Anyway, two open end wrenches, my Chilton's manual, and about an hour, got me back in business and running like a top.  I also got some of my instrument cluster lights working using the sockets that I got at the junkyard and some new bulbs.  Whatever BOV you have, you really ought to have a Chilton's manual to help with basic repairs and maintenance.

A Survival Story

If you haven't checked out Rourke's new venture, ASurvivalStory.com, give it a shot.  The story is getting started good, and you don't want to fall behind.  It only takes a couple of minutes a day to keep up to date with the story.

A Happy Birthday Shoutout...

I want to wish Jerry Ahern a very happy birthday.  Jerry is a prolific writer on guns and knives, as well as being the author of The Survivalist series of books that had such a huge impact on me in my misspent youth and helped lead me into the life of a prepper.  Jerry has been fighting some medical problems here lately, so not only do I want to say, "Happy Birthday, Jerry!" but I also want to wish him good health and strength and ask all my readers to send well wishes and prayers his way.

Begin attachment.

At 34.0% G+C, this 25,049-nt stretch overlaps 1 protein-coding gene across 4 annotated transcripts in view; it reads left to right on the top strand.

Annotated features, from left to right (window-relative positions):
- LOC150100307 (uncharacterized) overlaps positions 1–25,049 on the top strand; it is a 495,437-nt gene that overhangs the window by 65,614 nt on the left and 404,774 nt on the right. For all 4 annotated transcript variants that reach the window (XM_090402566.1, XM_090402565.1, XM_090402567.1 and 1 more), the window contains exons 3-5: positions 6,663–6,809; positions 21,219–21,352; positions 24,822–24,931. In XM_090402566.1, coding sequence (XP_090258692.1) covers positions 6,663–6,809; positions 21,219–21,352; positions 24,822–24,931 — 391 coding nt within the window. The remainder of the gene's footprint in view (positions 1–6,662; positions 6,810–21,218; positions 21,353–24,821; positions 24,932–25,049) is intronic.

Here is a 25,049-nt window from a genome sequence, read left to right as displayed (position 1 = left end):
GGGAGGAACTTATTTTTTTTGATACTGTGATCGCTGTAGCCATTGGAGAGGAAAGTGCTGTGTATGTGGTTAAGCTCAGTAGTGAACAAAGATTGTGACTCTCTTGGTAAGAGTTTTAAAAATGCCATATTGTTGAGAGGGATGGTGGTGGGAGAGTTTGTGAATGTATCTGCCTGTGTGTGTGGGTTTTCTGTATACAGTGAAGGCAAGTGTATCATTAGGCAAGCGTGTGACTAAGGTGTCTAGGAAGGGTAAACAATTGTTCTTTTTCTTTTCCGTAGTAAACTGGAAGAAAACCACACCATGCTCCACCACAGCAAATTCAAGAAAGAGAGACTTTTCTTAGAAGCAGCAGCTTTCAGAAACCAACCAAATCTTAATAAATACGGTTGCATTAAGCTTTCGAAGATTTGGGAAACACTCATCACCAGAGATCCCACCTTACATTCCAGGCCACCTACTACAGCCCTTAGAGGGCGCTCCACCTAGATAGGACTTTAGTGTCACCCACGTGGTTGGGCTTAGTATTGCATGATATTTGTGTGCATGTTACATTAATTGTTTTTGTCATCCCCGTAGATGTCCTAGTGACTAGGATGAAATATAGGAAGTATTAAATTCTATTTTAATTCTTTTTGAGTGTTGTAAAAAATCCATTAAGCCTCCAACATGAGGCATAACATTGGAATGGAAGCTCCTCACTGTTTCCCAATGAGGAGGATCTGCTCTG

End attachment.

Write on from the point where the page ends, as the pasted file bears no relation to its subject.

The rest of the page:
Missed an Anniversary

I've Been Doing This Over Two Years

I realized this morning that May 18, 2010 was the first day I typed up something to share with what I imagine was about two or three readers.  Since I missed the date, I wondered what I was typing about two years ago today... I didn't do a post on 6/21/10, but here's my post from 6/25, WTH is EDC?

Friends Coming On Board

I heard from a guy I used to work with years ago.  Haven't seen him in 10 or 12 years.  He and his wife just had a year's worth of long term storage foods delivered a couple of weeks ago.

I also got an email from a friend of a friend down in Texas the other day.  He's having a banner year at the family farm, with a bumper crop of fruit tree production, tomatoes and peppers.  He's also building up huglekulture beds for future planting.

Clutch Saga